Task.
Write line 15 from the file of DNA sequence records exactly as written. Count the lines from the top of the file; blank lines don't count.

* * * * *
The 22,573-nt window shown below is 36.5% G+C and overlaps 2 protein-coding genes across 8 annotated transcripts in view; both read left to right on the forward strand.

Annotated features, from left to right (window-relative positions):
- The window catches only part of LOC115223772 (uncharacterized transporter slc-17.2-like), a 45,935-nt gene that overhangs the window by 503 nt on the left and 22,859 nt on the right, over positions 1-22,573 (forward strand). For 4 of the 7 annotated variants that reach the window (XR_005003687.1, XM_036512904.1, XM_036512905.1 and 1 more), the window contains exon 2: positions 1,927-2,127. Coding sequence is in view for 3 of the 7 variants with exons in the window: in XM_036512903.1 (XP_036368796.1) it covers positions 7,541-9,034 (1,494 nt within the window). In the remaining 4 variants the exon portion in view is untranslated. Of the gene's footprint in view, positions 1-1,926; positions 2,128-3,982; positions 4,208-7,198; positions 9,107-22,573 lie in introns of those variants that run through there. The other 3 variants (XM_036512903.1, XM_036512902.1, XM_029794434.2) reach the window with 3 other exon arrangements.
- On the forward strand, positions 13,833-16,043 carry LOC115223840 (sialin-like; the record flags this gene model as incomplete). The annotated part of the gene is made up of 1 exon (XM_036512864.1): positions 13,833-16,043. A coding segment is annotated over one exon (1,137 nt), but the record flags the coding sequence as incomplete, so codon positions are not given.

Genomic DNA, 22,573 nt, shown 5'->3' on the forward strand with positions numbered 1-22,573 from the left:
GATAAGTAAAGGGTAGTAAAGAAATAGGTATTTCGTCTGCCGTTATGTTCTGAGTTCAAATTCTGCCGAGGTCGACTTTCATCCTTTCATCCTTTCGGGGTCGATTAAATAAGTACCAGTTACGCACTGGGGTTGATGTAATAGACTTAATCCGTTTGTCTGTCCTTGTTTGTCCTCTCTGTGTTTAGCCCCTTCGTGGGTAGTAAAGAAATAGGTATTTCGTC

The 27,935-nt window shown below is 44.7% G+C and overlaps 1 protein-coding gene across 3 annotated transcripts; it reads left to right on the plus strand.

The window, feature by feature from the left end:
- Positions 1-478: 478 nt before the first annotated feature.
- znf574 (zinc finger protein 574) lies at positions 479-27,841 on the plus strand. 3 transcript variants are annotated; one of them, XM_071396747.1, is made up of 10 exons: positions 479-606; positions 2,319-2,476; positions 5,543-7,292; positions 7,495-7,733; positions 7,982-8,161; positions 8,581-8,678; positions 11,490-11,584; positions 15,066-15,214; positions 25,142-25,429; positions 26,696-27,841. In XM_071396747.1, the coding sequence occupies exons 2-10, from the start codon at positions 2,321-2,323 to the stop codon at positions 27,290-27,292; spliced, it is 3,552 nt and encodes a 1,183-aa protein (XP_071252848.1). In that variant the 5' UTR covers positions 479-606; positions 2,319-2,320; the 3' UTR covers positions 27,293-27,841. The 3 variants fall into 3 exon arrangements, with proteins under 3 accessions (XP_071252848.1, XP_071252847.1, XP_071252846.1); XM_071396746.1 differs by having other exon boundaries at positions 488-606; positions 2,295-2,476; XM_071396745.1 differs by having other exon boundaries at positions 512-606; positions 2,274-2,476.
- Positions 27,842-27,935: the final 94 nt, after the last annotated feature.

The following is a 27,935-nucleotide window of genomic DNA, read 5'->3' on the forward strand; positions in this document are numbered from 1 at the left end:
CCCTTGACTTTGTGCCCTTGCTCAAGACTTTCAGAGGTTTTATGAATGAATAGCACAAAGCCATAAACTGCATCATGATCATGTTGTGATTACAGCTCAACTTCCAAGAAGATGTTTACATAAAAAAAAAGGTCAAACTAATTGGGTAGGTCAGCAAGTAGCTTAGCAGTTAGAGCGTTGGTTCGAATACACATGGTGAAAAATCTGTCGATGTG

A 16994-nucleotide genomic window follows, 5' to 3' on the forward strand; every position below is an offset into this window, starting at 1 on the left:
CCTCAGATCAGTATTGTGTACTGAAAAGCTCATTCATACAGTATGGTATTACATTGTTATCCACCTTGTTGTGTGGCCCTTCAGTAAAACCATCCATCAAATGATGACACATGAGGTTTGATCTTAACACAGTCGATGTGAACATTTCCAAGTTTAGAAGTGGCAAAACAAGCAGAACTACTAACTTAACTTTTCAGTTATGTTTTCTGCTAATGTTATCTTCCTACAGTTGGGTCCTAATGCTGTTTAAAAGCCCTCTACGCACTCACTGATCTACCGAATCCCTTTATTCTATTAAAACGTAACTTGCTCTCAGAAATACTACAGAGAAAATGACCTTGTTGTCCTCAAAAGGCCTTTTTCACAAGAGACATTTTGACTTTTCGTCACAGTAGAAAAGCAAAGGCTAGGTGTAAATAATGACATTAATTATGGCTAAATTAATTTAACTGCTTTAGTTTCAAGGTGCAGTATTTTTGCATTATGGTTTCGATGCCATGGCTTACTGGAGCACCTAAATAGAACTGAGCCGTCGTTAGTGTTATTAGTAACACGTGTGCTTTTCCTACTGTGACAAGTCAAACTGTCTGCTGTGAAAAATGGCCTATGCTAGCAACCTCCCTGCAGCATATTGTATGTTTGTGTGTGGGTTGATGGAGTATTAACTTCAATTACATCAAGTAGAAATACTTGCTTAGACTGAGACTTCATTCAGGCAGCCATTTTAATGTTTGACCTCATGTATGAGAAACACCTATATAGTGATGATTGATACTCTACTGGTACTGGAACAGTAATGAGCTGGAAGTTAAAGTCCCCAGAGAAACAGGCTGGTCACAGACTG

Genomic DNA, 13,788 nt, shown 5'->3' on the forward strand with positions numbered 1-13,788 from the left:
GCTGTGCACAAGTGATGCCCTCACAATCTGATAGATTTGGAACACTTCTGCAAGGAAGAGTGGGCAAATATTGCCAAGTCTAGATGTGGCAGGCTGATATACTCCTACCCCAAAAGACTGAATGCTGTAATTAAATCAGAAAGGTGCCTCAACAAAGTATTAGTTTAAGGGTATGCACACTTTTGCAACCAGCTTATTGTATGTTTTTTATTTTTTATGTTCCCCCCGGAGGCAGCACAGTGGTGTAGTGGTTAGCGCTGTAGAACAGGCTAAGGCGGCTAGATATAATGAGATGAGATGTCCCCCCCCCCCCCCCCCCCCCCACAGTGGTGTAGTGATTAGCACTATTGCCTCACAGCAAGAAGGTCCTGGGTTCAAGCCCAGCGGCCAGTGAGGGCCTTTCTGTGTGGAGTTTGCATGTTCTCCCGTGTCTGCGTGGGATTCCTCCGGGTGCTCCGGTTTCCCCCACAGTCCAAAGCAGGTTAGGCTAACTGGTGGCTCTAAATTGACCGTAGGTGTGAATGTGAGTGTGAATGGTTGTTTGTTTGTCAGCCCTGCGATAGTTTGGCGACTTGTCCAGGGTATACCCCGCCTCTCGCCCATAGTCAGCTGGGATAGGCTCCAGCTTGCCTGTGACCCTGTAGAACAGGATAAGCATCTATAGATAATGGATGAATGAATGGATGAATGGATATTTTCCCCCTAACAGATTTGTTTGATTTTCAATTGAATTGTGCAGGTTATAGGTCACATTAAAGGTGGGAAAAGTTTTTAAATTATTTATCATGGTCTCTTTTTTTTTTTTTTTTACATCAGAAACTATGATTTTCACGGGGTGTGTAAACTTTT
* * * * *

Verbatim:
CCTCAGATCAGTATTGTGTACTGAAAAGCTCATTCATACAGTATGGTATTACATTGTTATCCACCTTGTTGTGTGGCCCTTCAGTAAAACCATCCATCAAATGATGACACATGAGGTTTGATCTTAACACAGTCGATGTGAACATTTCCAAGTTTAGAAGTGGCAAAACAAGCAGAACTACTAACTTAACTTTTCAGTTATGTTTTCTGCTAATGTTATCTTCCTACAGTTGGGTCCTAATGCTGTTTAAAAGCCCTCTACGCACTCACTGATCTACCGAATCCCTTTATTCTATTAAAACGTAACTTGCTCTCAGAAATACTACAGAGAAAATGACCTTGTTGTCCTCAAAAGGCCTTTTTCACAAGAGACATTTTGACTTTTCGTCACAGTAGAAAAGCAAAGGCTAGGTGTAAATAATGACATTAATTATGGCTAAATTAATTTAACTGCTTTAGTTTCAAGGTGCAGTATTTTTGCATTATGGTTTCGATGCCATGGCTTACTGGAGCACCTAAATAGAACTGAGCCGTCGTTAGTGTTATTAGTAACACGTGTGCTTTTCCTACTGTGACAAGTCAAACTGTCTGCTGTGAAAAATGGCCTATGCTAGCAACCTCCCTGCAGCATATTGTATGTTTGTGTGTGGGTTGATGGAGTATTAACTTCAATTACATCAAGTAGAAATACTTGCTTAGACTGAGACTTCATTCAGGCAGCCATTTTAATGTTTGACCTCATGTATGAGAAACACCTATATAGTGATGATTGATACTCTACTGGTACTGGAACAGTAATGAGCTGGAAGTTAAAGTCCCCAGAGAAACAGGCTGGTCACAGACTG